What is Kelsi reading?

And now it’s time for an episode of “What is Kelsi Reading?” (And just like that, I decided to give up total anonymity. I may have made better decisions at other points in my life but OH WELL.)

At the moment I am reading:

Thomas Jefferson: The Art of Power by Jon Meacham – Because it is true, I have turned into your dad. I’ve been molto into U.S. presidential history for the last year or so (ok, well, molto is relative, since I have what you might call a LOT of interests.) But I have made it a long term goal to read biographies of all the presidents; thus, it is a little weird that this is the second Jefferson biography I’ve read in the last year. I have a lot of ground to cover, so why spend so much time on one dude?

Well. WELL. The first Jefferson biography I read was American Sphinx, and I came away from that with the thoughtful, well-reasoned opinion that “Thomas Jefferson was kind of a douche.” Although clearly brilliant, determined, thoughtful, literally revolutionary, popular, history-making, absolutely genius, American Sphinx also revealed him with all of his character flaws in a way that made them nearly inexcusable.

But then a very good friend gave me The Art of Power for my birthday, and I am weak in the face of tomes of history. And it turns out that The Art of Power is (prepare to be shocked) worthy of its accolades. Not only is it well researched, well written and absolutely compelling, but I think Jon Meacham actually likes Thomas Jefferson – something that, in retrospect, I don’t believe Joseph Ellis (who wrote American Sphinx) particularly does.

It was rare, in my formal education, for history to be drawn together in tight little bows, and for the sketches of icons on dollar bills to turn into real men with real relational issues. It’s fantastic when it does happen – when I can picture Jefferson being torn between his responsibilities to his daughter Patsy and his passionate love of France, or when I understand that Jefferson and Adams were buddies the way I am with some of my friends I don’t agree with but still love to drink beer with  – and books like this are the only way I’ve ever gotten there.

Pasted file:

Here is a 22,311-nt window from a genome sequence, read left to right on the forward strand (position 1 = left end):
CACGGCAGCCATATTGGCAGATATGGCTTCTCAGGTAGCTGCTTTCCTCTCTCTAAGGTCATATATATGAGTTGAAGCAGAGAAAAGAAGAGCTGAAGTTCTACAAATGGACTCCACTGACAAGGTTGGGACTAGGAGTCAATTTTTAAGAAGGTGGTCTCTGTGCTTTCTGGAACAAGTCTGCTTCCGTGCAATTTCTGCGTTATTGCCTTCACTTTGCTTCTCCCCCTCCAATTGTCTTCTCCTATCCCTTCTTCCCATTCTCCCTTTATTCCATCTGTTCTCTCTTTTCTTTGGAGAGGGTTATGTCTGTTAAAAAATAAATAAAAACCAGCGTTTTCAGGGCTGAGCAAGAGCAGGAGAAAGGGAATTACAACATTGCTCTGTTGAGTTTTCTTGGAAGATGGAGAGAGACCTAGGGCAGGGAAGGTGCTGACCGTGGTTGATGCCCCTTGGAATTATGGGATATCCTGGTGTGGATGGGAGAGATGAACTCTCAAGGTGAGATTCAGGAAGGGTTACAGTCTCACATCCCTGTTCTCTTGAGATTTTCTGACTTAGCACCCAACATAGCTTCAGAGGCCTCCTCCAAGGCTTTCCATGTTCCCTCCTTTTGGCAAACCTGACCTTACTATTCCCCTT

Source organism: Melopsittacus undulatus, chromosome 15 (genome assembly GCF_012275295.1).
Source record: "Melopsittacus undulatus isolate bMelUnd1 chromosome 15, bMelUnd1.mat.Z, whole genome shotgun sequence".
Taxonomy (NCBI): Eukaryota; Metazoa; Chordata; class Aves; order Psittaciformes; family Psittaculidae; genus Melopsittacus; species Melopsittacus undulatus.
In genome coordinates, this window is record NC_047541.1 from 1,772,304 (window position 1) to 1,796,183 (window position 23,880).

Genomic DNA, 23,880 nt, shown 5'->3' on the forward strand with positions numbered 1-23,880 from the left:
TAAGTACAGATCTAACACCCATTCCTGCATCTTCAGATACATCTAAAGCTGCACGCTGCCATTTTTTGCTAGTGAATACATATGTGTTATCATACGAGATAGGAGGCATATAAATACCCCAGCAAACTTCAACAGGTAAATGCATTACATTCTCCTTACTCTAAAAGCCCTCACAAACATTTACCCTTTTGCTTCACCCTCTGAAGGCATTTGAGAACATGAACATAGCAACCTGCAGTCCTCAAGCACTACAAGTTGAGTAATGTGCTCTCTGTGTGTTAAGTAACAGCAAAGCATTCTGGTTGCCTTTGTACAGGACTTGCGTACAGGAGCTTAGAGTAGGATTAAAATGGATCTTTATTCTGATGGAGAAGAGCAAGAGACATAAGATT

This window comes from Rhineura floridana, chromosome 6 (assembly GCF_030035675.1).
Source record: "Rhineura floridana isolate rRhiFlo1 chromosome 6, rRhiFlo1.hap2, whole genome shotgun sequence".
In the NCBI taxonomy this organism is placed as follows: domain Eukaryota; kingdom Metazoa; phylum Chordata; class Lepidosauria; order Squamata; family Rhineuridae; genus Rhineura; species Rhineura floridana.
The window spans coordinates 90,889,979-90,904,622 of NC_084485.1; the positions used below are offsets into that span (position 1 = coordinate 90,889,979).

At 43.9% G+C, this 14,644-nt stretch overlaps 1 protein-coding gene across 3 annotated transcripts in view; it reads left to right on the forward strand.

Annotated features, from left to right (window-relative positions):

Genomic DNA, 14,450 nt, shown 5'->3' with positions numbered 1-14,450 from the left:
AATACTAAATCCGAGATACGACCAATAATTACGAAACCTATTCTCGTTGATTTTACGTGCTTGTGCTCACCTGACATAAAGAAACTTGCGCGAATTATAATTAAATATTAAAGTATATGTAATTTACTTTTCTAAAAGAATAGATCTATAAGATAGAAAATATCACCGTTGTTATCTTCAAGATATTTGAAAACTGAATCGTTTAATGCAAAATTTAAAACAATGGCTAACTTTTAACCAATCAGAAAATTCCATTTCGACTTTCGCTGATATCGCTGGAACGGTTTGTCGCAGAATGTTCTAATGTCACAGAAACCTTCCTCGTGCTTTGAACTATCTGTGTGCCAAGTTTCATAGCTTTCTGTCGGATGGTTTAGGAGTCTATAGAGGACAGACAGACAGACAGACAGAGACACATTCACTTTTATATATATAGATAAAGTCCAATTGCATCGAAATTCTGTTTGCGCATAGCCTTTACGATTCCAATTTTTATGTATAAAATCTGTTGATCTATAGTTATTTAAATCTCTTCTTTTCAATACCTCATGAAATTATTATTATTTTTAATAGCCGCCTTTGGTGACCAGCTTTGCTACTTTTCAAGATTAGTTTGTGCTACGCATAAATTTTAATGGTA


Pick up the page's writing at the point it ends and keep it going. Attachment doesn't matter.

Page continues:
Assholes: A Theory by Aaron James – This is a fantastic, please read it and then we can talk about how everyone is an asshole. I thought it might be a frivolous read, but it’s actually a scholarly, philosophical little book with strong ties to a variety of schools of thought. I read The Psychopath Test last summer, and I will say that there seems to be an overlap in the way James describes assholes and the way Ronson describes psychopaths – but either way, it’s fascinating to read about what makes people tick. Even horrible people.

How Proust Can Change Your Life by Alain de Botton – This was given to me as a gift, along with Cloud Atlas. I was crazy excited to get Cloud Atlas and didn’t realize that this was the book that was going to get all up in my heart.

I have a feeling that it is fodder for several posts, since Botton and Proust cover all sorts of topics, from happiness to sensitivity to overly-attached families to socializing, many of which are things that I’ve spent hours and hours paying someone to help me figure out.

But I was immediately and completely drawn in by the first anecdote. A 1920s Paris newspaper, L’Intransigeant, posed questions for celebrities to answer. One of the questions they asked was this:

An American scientist announces that the world will end, or at least that such a huge part of the continent will be destroyed, and in such a sudden way, that death will be the certain fate of hundreds of millions of people. If this prediction were confirmed, what do you think would e its effects on people between the time when they acquired the aforementioned certainty and the moment of cataclysm? Finally, as far as you’re concerned, what would you do in this last hour?

Many of the celebrity responses were exactly as you might expect. They suggested that people would go to church, go to the bedroom, do those things a person might do if there are no long-term consequences. Proust’s response, though, was a perfect example of modern stoicism:

I think that life would suddenly seem wonderful to us if we were threatened to die as you say. Just think of how many projects, travels, love affairs, studies it – our life – hides from us, made invisible by our laziness which, certain of a future, delays them incessantly.

But let all this threaten to become impossible for ever, how beautiful it would become again! Ah! if only the cataclysm doesn’t happen this time, we won’t miss visiting the new galleries of the Louvre, throwing ourselves at the feet of Miss X., making a trip to India.

The cataclysm doesn’t happen, we don’t do any of it, because we find ourselves back in the heart of normal life, where negligence deadens desire. And yet we shouldn’t have needed the cataclysm to love life today. It would have been enough to think that we are humans, and that death may come this evening.

This is exactly a thing that I’ve been trying to work into my life, to believe on a fundamental level, and every reminder that comes from the outside is precious and useful.

So those three books are my current companions. What should I read next? Suggestions welcome every second of every day.

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